“No Ceasefire Wanted,” Israel Intent on Pounding Hamas — No Exit Strategy

This analysis of the Israel-Gaza mini-war, as of Thursday night (July 10) was written by Yossi Melman — co-author of Spies Against Armageddon, the updated history of Israeli espionage and security agencies — for the website of the non-stop TV news service, privately owned, broadcasting from Israel: i24news.tv .

As the war between Gaza and Israel enters its fourth day, there are growing indications that neither side has an exit strategy for ending hostilities.

In part, this is because neither Israel nor Hamas wanted the war in the first place. Both were dragged into it as prisoners of their own narratives, pride, egos and one-sided perceptions.

This is the third war of its kind between the two sides since 2010. There is a sense of déjà vu, except that the military technologies have improved, there is greater firepower, and Hamas has a much larger arsenal of rockets.

On-line posters are part of an information war - this from Israel's military

On-line posters are part of an information war – this from Israel’s military

So far, this war is an unequal pounding of one side by the other. Israel’s mighty air force has already carried out more than 600 sorties targeting military commanders and their houses, weapons depots, launchers and launching pads as well as bunkers and tunnels.

Hamas for its part is retaliating by launching rockets of all types and ranges – the longest-rage up to 200 km – at major Israeli cities, including Jerusalem, Haifa, Tel Aviv, and even the Ben Gurion International Airport (in an attempt to disrupt flights).

They are also trying to hit the city of Dimona, in Israel’s south, where Israel’s nuclear reactor, an iconic symbol of its strategic superiority, is located. So far, Hamas has launched nearly a thousand rockets, including 50 long-range ones. Since the Islamist organization has nearly 10,000 rockets at its disposal, including 300 long range ones, it has the ability to continue bombarding Israel.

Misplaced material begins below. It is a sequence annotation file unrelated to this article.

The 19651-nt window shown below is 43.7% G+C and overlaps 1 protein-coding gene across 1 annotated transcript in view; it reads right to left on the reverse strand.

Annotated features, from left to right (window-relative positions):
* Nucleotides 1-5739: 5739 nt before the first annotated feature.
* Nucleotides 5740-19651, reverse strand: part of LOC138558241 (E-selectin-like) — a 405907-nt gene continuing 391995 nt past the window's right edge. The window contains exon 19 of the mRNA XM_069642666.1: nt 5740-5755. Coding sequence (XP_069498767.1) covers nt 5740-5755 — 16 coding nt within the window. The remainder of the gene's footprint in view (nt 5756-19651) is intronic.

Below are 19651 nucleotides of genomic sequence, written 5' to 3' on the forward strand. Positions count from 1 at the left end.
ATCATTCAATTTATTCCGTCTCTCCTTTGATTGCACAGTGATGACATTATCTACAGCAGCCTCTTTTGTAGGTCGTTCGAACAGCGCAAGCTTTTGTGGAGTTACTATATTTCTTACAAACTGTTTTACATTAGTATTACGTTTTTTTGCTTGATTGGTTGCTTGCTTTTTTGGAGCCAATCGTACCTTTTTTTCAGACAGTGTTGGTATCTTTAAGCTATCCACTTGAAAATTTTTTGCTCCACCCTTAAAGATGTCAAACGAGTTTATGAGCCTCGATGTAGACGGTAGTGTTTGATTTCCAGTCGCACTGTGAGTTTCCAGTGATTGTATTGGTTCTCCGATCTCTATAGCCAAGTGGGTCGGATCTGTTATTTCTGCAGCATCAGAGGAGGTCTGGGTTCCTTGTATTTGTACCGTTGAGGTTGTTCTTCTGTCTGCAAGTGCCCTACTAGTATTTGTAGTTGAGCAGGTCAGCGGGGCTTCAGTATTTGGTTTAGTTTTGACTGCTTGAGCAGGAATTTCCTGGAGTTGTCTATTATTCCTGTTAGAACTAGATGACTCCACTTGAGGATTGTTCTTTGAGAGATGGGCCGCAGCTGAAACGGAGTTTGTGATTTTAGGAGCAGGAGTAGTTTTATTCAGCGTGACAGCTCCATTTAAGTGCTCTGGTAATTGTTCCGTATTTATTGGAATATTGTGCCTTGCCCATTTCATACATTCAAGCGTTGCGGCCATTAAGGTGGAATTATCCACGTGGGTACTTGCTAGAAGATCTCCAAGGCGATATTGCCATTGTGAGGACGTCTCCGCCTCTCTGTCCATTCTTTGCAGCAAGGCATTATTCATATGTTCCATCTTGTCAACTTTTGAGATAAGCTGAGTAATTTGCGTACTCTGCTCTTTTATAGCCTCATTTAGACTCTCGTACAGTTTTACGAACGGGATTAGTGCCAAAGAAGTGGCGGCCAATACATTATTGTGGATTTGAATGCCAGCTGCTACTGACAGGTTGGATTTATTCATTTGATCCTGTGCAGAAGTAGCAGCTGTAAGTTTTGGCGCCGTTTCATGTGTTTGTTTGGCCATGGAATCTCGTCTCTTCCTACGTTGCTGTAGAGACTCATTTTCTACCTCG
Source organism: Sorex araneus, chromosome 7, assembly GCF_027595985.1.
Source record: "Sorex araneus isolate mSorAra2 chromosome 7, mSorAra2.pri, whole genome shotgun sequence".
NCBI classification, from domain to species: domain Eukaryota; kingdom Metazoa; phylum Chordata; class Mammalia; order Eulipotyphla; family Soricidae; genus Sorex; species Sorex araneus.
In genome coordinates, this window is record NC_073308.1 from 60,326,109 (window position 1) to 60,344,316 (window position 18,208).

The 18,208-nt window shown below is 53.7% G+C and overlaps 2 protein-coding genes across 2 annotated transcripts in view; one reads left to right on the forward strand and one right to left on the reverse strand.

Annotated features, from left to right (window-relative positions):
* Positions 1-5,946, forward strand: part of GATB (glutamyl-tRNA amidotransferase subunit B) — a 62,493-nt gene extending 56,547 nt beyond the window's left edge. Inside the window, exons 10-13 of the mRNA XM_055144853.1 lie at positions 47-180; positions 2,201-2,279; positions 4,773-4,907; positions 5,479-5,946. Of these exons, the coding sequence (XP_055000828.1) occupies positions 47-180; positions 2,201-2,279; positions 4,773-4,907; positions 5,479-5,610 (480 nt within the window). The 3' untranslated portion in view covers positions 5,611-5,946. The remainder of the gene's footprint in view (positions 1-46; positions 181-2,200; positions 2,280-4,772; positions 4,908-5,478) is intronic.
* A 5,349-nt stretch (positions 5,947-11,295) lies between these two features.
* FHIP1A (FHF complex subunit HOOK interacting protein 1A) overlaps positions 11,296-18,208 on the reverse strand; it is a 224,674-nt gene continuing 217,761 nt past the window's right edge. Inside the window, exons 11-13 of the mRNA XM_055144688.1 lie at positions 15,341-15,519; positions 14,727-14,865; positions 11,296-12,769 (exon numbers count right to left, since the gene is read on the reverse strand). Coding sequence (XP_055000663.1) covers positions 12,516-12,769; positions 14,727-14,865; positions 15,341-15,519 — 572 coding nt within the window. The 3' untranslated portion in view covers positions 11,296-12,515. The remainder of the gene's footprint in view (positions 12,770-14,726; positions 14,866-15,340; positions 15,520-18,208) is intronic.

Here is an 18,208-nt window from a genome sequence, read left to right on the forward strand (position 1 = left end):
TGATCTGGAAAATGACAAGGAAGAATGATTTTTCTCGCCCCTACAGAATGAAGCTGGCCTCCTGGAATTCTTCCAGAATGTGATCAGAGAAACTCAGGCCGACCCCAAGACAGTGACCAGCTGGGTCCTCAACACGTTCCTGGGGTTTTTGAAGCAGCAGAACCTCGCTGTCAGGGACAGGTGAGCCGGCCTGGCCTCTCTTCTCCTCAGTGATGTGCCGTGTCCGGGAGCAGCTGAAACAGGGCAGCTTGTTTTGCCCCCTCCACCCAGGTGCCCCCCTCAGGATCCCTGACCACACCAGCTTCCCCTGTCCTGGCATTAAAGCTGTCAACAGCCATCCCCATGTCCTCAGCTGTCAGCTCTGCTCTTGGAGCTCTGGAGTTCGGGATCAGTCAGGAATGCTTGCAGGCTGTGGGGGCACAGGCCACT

While Hamas endures painful blows, Israel has suffered very few casualties. This is mainly due to the shelters spread throughout the country as well as the outstanding performance of the Iron Dome anti-missile system, which has thus far intercepted most of the long-range rockets aimed at central and northern Israel.

Unfortunately, there is no defensive system that can protect Israeli areas close to Gaza from short-range rockets and mortar shells.

Israel’s inability to stop the rocket fire stems from insufficient intelligence. In contrast to the 2012 campaign, this time Israeli intelligence knows less about the locations and size of Hamas’s rocket depots, launchers, launching pads and positions.

It is also clear that Hamas has learned lessons from past battles and from Hezbollah’s experience in the 2006 Second Lebanon War. Hamas has literally decided to “go underground.” In recent years they have built “underground cities” in Gaza that now serve now as arsenal storage, control, command and communications posts as well as safe houses for their military and political leadership.

Earlier this week, Hamas set forth its preconditions for reinstating the 2012 cease-fire. The main demand is to release Palestinian prisoners (terrorists in Israeli parlance) who were released three years ago in a prisoner swap and then re-arrested and jailed by Israel following the kidnapping and murder of three Israeli teenagers last month in the West Bank.

Prime Minister Benyamin Netanyahu said Thursday in the Knesset that a cease-fire with Hamas was not on the agenda. Netanyahu was asked a number of times whether the government had certain political goals and whether he was speaking with Egypt or other countries to try to bring about a cease-fire through diplomatic means. “I am not talking to anybody about a cease-fire right now,” Netanyahu told a Knesset committee. “It’s not even on the agenda.”

Thus it is only reasonable to conclude that the war will continue for another week or more.

But if the aerial campaign fails to put an end to the rocket fire in the very near future – and the chances of that seem slim — the IDF will have no choice but to send its ground forces into Gaza. Israel’s cabinet and military leadership do not want to do it, but continued rocket fire and the resulting public discontent will leave them no choice.

That is exactly what Hamas wants: to lure Israel into a ground invasion of Gaza. All Hamas needs to do is to hold out for as long as it can, keep launching rockets and prolong the war so that Israeli soldiers bleed and sink into the Gaza sand dunes.

July 10, 2014

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